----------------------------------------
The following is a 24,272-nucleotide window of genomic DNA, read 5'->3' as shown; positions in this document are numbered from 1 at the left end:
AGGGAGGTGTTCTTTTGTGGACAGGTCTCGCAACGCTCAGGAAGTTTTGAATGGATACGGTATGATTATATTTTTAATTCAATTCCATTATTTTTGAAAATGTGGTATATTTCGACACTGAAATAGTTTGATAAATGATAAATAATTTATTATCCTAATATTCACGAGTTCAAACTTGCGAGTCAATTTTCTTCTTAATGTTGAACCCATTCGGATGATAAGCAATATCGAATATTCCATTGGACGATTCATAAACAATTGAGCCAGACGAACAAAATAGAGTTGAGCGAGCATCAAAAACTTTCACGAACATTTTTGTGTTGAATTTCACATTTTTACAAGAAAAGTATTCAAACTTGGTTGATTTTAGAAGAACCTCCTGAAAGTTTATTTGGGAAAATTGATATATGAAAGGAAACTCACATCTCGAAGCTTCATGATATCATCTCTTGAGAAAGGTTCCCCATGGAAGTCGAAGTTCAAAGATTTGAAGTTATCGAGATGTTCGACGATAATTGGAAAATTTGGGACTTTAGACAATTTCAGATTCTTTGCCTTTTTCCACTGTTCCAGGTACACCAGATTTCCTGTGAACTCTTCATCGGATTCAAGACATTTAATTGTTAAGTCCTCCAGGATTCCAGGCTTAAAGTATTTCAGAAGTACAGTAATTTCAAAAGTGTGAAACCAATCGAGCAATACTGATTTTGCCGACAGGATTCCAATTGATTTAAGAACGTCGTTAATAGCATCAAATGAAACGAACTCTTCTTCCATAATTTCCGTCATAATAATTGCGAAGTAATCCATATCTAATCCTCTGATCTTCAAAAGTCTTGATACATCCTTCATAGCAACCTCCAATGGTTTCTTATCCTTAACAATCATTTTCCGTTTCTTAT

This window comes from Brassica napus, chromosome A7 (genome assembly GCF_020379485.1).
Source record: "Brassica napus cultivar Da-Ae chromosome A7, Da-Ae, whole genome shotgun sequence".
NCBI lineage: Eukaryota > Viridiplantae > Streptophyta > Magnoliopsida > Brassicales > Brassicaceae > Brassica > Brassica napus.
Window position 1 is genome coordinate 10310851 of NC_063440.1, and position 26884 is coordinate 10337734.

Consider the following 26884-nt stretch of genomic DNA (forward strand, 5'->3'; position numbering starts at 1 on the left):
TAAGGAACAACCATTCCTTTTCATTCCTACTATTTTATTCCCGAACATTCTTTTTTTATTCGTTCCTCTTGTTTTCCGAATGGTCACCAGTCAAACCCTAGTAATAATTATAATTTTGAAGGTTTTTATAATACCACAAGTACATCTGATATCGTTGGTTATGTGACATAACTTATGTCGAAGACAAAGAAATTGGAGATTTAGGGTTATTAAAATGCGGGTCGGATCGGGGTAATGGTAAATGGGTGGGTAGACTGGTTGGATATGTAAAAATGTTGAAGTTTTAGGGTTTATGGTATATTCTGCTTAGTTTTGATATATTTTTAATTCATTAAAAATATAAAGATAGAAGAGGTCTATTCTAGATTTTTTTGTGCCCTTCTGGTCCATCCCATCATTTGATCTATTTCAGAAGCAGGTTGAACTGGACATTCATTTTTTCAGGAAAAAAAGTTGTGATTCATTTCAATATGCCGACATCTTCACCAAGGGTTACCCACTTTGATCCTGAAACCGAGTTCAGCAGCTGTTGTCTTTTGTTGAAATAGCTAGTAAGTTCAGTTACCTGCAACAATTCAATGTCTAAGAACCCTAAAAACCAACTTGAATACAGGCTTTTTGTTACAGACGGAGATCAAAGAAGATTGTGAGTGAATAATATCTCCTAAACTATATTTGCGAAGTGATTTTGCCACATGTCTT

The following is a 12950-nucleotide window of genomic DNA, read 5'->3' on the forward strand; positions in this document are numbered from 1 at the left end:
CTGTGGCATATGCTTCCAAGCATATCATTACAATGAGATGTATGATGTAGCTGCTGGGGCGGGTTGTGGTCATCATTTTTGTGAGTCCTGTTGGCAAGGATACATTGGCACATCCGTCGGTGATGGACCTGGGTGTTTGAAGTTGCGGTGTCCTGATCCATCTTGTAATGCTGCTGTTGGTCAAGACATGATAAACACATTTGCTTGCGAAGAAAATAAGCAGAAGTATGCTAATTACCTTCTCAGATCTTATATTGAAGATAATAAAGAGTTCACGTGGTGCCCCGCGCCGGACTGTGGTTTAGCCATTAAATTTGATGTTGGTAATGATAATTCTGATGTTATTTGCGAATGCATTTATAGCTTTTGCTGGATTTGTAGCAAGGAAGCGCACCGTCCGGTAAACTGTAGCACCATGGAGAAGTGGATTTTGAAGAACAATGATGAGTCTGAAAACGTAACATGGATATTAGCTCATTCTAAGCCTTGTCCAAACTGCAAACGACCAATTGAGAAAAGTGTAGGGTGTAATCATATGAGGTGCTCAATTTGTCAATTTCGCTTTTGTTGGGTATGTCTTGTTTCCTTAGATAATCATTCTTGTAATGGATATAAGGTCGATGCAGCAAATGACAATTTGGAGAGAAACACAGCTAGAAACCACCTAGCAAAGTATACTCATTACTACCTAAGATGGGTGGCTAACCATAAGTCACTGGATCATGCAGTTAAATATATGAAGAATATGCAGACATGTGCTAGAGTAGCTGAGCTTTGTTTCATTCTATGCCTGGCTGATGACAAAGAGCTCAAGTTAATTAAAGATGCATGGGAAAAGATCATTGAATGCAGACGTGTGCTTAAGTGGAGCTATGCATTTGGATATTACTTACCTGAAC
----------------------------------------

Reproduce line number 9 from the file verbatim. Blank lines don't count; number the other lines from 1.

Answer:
The following is a 12950-nucleotide window of genomic DNA, read 5'->3' on the forward strand; positions in this document are numbered from 1 at the left end: